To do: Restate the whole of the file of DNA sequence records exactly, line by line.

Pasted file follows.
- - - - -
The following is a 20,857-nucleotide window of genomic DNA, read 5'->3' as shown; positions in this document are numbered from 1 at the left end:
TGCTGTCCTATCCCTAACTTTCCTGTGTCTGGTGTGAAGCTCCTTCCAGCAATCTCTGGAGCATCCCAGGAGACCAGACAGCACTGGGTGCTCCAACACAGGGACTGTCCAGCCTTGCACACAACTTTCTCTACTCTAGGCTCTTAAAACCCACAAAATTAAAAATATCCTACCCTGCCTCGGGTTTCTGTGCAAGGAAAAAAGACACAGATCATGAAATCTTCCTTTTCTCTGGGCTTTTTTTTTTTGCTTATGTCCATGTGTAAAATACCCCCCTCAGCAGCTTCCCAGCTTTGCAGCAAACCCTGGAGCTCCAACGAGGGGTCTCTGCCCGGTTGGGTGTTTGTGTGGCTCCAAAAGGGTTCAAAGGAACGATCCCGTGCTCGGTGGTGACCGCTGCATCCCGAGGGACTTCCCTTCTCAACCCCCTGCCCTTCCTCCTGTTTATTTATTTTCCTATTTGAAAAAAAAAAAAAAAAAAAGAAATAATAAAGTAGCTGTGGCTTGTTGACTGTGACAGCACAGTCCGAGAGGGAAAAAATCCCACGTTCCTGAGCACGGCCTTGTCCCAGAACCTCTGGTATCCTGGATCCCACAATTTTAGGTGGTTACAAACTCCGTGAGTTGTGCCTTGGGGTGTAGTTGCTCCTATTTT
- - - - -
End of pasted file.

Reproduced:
The following is a 20,857-nucleotide window of genomic DNA, read 5'->3' as shown; positions in this document are numbered from 1 at the left end:
TGCTGTCCTATCCCTAACTTTCCTGTGTCTGGTGTGAAGCTCCTTCCAGCAATCTCTGGAGCATCCCAGGAGACCAGACAGCACTGGGTGCTCCAACACAGGGACTGTCCAGCCTTGCACACAACTTTCTCTACTCTAGGCTCTTAAAACCCACAAAATTAAAAATATCCTACCCTGCCTCGGGTTTCTGTGCAAGGAAAAAAGACACAGATCATGAAATCTTCCTTTTCTCTGGGCTTTTTTTTTTTGCTTATGTCCATGTGTAAAATACCCCCCTCAGCAGCTTCCCAGCTTTGCAGCAAACCCTGGAGCTCCAACGAGGGGTCTCTGCCCGGTTGGGTGTTTGTGTGGCTCCAAAAGGGTTCAAAGGAACGATCCCGTGCTCGGTGGTGACCGCTGCATCCCGAGGGACTTCCCTTCTCAACCCCCTGCCCTTCCTCCTGTTTATTTATTTTCCTATTTGAAAAAAAAAAAAAAAAAAAGAAATAATAAAGTAGCTGTGGCTTGTTGACTGTGACAGCACAGTCCGAGAGGGAAAAAATCCCACGTTCCTGAGCACGGCCTTGTCCCAGAACCTCTGGTATCCTGGATCCCACAATTTTAGGTGGTTACAAACTCCGTGAGTTGTGCCTTGGGGTGTAGTTGCTCCTATTTT